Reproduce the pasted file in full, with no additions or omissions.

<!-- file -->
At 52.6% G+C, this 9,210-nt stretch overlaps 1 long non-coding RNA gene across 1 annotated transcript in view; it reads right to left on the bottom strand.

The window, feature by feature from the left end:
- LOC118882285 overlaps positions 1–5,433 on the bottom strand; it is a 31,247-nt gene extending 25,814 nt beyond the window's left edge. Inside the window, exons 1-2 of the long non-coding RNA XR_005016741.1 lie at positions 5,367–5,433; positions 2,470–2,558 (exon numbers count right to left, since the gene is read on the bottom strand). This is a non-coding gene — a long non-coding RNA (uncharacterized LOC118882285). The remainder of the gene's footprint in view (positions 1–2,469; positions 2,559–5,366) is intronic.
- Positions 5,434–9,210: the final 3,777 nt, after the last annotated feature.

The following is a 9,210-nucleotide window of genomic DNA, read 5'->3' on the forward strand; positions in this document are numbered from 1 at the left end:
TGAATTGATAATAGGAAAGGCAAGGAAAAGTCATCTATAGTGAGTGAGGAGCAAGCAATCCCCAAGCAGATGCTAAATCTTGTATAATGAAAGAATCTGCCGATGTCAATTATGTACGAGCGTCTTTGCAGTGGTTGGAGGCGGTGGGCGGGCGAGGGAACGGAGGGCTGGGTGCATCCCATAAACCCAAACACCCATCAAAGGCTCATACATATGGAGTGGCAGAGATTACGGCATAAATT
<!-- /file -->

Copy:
At 52.6% G+C, this 9,210-nt stretch overlaps 1 long non-coding RNA gene across 1 annotated transcript in view; it reads right to left on the bottom strand.

The window, feature by feature from the left end:
- LOC118882285 overlaps positions 1–5,433 on the bottom strand; it is a 31,247-nt gene extending 25,814 nt beyond the window's left edge. Inside the window, exons 1-2 of the long non-coding RNA XR_005016741.1 lie at positions 5,367–5,433; positions 2,470–2,558 (exon numbers count right to left, since the gene is read on the bottom strand). This is a non-coding gene — a long non-coding RNA (uncharacterized LOC118882285). The remainder of the gene's footprint in view (positions 1–2,469; positions 2,559–5,366) is intronic.
- Positions 5,434–9,210: the final 3,777 nt, after the last annotated feature.

The following is a 9,210-nucleotide window of genomic DNA, read 5'->3' on the forward strand; positions in this document are numbered from 1 at the left end:
TGAATTGATAATAGGAAAGGCAAGGAAAAGTCATCTATAGTGAGTGAGGAGCAAGCAATCCCCAAGCAGATGCTAAATCTTGTATAATGAAAGAATCTGCCGATGTCAATTATGTACGAGCGTCTTTGCAGTGGTTGGAGGCGGTGGGCGGGCGAGGGAACGGAGGGCTGGGTGCATCCCATAAACCCAAACACCCATCAAAGGCTCATACATATGGAGTGGCAGAGATTACGGCATAAATT